In other words, such discussions didn't change my actions so I wasn't that interested in what I deemed academic debate. For link building that remains the case.

But look at the situation of @JulieJoyce 's client. If that's your client's site then you really want to know if you've been Panda slapped or are just suffering from your inbound links losing PR.

If you've been Panda slapped then getting that lifted is your no.1 job as an SEO. If not, it's time to start building quality links.



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from DewaldtHuysamen 1256 Days ago #
Votes: 0

I believe that a link from a site hit by Google panda can be good if it is relevant to your page in question.

As for the site itself that was hit by Panda, one of the new key factors is whether links on the page in question is linking to a high quality rated page or low quality rated page? If it is a high qulaity rated page then the site thats hit scores itself (link being relevant as well of cours and all other anchor text related seo and link factors).

If its a low quality page then the site hit will loose more scoring points on the page itself that is linking to the low quality page.



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from joeyoungblood 1255 Days ago #
Votes: 0

@SeoTheory All good points, none solid proof. I dont typically jump into conversations with link spammers, so I wouldn't really know what their complaint is. All I am saying is that shouting really loud that the update killed page rank from these domains, to me, is not good SEO.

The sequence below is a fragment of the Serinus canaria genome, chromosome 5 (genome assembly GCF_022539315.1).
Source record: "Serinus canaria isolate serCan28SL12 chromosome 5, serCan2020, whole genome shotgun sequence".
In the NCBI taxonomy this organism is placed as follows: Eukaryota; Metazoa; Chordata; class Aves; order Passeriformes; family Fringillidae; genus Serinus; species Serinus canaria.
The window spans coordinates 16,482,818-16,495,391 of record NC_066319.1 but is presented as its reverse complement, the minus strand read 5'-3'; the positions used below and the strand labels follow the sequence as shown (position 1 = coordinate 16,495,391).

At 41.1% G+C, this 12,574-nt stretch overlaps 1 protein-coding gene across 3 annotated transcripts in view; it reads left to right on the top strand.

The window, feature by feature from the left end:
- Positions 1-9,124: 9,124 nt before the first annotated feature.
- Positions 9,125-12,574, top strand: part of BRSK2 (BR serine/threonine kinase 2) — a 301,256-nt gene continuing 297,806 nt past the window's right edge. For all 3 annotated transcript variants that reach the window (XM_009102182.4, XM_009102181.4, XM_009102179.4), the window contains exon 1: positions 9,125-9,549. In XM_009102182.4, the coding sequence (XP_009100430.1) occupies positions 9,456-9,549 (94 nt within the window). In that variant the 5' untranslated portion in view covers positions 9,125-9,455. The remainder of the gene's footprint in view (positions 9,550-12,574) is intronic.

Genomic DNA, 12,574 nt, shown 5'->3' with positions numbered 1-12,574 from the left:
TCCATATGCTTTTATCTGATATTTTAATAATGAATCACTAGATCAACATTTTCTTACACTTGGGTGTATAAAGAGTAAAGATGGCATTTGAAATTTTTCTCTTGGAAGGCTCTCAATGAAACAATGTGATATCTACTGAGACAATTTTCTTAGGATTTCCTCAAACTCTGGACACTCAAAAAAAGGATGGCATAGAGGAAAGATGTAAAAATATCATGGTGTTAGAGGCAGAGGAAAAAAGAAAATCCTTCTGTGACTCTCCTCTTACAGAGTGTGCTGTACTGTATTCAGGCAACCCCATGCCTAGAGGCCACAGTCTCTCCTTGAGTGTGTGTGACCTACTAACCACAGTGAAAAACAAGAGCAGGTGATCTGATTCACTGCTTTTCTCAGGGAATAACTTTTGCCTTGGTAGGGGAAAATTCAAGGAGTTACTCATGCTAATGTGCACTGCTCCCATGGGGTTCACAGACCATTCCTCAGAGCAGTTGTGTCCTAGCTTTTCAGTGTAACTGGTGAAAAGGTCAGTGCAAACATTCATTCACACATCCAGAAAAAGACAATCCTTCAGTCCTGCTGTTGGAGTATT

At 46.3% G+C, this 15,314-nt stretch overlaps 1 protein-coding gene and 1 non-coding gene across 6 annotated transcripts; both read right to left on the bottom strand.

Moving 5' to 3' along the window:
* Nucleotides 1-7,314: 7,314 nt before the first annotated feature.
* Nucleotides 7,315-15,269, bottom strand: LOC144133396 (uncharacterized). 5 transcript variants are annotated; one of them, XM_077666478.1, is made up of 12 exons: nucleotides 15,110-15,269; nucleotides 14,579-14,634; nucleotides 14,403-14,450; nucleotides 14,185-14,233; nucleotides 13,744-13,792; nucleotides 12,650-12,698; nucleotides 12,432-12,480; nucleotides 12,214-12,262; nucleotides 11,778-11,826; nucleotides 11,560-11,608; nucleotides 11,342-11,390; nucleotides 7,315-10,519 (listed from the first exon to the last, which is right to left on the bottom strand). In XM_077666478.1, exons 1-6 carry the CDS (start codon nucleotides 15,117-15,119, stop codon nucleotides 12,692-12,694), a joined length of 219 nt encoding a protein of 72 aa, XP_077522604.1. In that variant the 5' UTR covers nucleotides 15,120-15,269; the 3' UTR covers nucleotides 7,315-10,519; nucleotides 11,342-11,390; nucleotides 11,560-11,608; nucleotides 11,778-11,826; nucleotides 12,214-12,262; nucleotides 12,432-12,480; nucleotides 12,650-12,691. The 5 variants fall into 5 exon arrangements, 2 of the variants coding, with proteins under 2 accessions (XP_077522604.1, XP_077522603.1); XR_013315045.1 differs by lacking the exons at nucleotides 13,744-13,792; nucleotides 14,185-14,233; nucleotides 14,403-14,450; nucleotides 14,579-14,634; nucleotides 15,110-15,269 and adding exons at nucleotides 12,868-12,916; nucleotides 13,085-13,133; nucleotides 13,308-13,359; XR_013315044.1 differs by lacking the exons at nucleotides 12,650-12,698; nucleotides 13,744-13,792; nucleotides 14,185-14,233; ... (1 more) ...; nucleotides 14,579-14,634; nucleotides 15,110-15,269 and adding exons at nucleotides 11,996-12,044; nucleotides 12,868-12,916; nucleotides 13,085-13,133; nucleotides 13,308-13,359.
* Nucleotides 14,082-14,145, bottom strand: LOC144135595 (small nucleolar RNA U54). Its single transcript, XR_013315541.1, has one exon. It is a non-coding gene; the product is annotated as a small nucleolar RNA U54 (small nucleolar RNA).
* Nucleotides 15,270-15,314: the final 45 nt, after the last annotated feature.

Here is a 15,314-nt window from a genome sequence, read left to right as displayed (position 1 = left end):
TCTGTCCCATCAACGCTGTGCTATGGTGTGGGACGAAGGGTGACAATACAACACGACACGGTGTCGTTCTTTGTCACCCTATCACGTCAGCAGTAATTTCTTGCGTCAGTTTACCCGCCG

What if you're right and Google reduced pagerank, but only for the pages affected? It would take a lot more study to fully understand, but that would be enough to convince me. Until that time your anecdotal evidence isn't enough proof, nor is mine. If I had the time i'd gladly help you on such a project to put this discussion to rest and really hope someone out there with the pockets and time to do it can get us much more clear data.

As far as my other question it doesn't seem there was an answer yet. If Google had to hire engineers at $100k+ per year to develop an algorightm based on content quality across a domain how will you, as a content developer/marketer, know for sure that site was included in Panda. For example Issuu.com were they hit? The site has no editorial review, has some ads, and is home to duplicated magazine content in some cases (duplicated by the actual magazine) or even newspapers like a college newspaper that uploads a special insert.

How is the small business owner or the run of the mill SEO/Internet Marketer going to know if that site falls into Panda? Do we have to create intense algorightms and correlate them to Google's SERPs? Perhaps tool providers will try and sell this at somepoint.

As far as passing the anchor text, that there could be all you need from the panda site. So I would see this as a benefit.

However, creating quality content takes a LOT of time so I am more apt to suggest websites that were not mentioned in the Sistrix data or that just appear to be of higher quality. That means definitely avoiding Article sites, never been a fan anyways, and pursuing one on one relationships with bloggers and reporters where applicable.